We finally decided that each primary counsellor would review their youth's individual intervention plan, and come up with a present that was metaphorically representative of the goals that the youth was working toward. For example, a young woman who was working on redefining and reorganizing relationships within her family might be given an agenda book in which to keep the rest of her life organized. Another young person who was struggling to find direction in her life might be given a wrist compass, to remind her of her struggle to help find a direction. Faced with examining individual treatment programs and attempting to metaphorically represent goals sparked interesting discussions outside of the team meeting and provided a great opportunity for growth and learning.
This decision to give "metaphorical" gifts to the young people was reached by reflecting on the importance of metaphors in the examination of life events and their use as interventions in youth care. Metaphors sometimes allow paradigm shifts that are difficult without the metaphorical comparison. The decision to give this type of gift, rather than just what the young people wanted, was part of our attempt to continue a therapeutic focus to this holiday experience. This would allow them a different context in which to reflect on the goals from their individual intervention plan, and ultimately contribute to them redefining what Christmas can mean.
When we shared memories of our own previous Christmases, we remembered reflecting on years gone by and planning for the year to come. Should we attempt to mirror this in some way during our Christmas experience with the youth? We decided that during Christmas dinner the conversation would be steered to a reflective discussion of Christmases past.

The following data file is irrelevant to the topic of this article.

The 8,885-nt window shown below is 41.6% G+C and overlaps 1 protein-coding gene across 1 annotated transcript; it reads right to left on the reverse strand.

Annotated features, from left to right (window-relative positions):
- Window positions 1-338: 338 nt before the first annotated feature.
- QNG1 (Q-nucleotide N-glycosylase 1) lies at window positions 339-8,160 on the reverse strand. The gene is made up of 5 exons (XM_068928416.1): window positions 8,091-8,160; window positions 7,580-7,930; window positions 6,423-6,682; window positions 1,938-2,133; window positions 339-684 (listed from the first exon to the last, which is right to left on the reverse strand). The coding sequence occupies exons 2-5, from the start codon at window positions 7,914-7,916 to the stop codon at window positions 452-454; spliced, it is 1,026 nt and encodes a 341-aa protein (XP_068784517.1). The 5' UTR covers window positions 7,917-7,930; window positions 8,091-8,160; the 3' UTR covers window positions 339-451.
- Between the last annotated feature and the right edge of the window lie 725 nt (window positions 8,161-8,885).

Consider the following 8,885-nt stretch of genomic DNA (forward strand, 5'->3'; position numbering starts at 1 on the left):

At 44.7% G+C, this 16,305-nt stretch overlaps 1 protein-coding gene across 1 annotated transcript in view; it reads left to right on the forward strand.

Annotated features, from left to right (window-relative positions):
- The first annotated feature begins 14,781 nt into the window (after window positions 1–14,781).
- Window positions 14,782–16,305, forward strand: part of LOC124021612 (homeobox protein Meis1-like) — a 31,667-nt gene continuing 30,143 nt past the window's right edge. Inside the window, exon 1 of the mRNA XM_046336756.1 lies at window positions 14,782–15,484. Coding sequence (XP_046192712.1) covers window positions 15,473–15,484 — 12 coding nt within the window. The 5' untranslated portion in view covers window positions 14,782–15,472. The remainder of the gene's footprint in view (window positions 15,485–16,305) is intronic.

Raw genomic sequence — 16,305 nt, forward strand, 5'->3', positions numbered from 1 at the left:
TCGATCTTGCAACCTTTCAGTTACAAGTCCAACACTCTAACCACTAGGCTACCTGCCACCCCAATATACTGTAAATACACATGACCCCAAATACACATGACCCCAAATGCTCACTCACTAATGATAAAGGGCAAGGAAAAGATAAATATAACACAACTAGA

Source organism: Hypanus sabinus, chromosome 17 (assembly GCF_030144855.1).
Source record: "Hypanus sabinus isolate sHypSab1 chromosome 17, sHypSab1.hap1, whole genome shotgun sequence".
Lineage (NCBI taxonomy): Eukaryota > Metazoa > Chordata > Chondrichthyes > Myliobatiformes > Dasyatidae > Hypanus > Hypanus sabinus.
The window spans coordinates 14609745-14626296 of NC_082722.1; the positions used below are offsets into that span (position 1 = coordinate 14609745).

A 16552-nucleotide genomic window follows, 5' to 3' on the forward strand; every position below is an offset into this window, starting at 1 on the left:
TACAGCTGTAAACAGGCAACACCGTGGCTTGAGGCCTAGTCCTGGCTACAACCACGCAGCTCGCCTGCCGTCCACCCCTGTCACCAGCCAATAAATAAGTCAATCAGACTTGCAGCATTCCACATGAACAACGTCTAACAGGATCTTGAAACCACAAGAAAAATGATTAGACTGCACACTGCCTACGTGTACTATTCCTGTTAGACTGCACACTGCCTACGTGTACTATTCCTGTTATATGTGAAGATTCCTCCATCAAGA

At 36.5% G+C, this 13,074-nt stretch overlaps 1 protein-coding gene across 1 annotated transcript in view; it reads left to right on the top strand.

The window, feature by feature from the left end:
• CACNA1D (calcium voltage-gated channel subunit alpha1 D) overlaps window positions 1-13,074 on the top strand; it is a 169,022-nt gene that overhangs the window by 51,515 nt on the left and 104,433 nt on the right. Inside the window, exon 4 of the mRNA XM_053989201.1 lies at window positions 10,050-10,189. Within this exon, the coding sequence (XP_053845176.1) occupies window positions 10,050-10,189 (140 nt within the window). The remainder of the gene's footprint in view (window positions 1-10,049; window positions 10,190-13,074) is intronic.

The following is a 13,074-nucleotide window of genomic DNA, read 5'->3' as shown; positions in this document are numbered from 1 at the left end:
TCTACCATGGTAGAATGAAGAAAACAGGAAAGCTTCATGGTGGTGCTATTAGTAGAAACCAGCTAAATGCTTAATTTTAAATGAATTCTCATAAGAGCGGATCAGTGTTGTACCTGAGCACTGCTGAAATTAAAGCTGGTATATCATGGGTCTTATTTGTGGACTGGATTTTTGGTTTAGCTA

At our Christmas dinner, one staff member started the reflecting. Once we began, everyone shared a fond memory and some even shared small anecdotal stories. The youth and family workers also shared memories of the past year living with the teens: the changes we had noticed, the milestones and goals that had been met. Dinner in our program was usually a rather chaotic time but this time it was relaxed, and everyone lingered long after the food was eaten, reflecting over candlelight.
The turkey eaten, the pumpkin pie gone, and the piles of dirty dishes left for later, the group moved into the living room and sat around the tree. Somehow during dinner someone had placed gifts under the tree. The surprise was almost tangible. A worker crawled under the tree, and began to call out the names on the gift tags. Even though primary workers had done the actual purchasing of the gifts, no individual was identified as the "giver" of each present. Staff did not receive gifts at this time, and the youth were not exchanging their gifts for each other: this was saved for individual Christmas parties of youth or staff. It was our intention to diminish as much as possible the distractions that would shift the focus from the importance of the metaphorical gifts, and the experience of giving and receiving them.
To say that the residents were overjoyed by their presents would be an exaggeration – after all, an agenda is not the same as the newest compact disc by your favourite group. For the most part, however, their reactions seemed to indicate an understanding of the meaningfulness of the gifts, not just as a present, but as a thought about the person and their struggles, personalized in the gift itself.
* * *
What did these youth learn from this Christmas experience? Who is to say if they learned anything immediately? Hopefully, over time, as they grow and experience more, they will synthesize this holiday time into their memories and further understand that we were offering them an opportunity to open their minds to new things, to rethink Christmas, and to not be set in routines. Perhaps, on some level, the stereotypical meaning of gift-giving was challenged. What did we learn from this holiday experience? I learned that challenging the status quo, changing the pattern of what we had done in years past for Christmas, was a wonderful learning experience both in the conceptual phase and in the actualization. The discussions evoked in the planning stages challenged us as individuals and as a team. We were faced with examining our personal belief system and how it may have been impacting on us professionally. We were forced to look at the meaning of Christmas in care and the importance, once again, of examining what we do and why we do it. We re-thought Christmas.